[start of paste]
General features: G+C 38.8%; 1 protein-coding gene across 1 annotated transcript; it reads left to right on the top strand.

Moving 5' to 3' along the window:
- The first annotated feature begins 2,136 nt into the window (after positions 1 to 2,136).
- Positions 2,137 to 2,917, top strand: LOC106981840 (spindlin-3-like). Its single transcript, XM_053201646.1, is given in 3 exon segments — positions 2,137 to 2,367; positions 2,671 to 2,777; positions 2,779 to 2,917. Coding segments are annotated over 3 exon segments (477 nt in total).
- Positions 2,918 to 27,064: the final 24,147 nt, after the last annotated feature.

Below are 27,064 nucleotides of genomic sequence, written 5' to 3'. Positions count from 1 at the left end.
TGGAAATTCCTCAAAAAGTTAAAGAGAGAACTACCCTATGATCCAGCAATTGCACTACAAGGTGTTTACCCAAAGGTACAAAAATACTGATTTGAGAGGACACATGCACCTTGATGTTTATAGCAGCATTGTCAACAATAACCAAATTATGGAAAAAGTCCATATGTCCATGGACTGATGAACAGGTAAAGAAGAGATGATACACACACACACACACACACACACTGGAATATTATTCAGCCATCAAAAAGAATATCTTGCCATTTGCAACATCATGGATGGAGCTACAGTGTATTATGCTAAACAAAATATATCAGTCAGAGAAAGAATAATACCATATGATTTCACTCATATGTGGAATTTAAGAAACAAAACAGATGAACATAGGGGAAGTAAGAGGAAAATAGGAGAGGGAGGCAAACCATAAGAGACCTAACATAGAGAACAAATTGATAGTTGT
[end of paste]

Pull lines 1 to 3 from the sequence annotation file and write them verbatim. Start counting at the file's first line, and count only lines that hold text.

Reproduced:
General features: G+C 38.8%; 1 protein-coding gene across 1 annotated transcript; it reads left to right on the top strand.

Moving 5' to 3' along the window:
- The first annotated feature begins 2,136 nt into the window (after positions 1 to 2,136).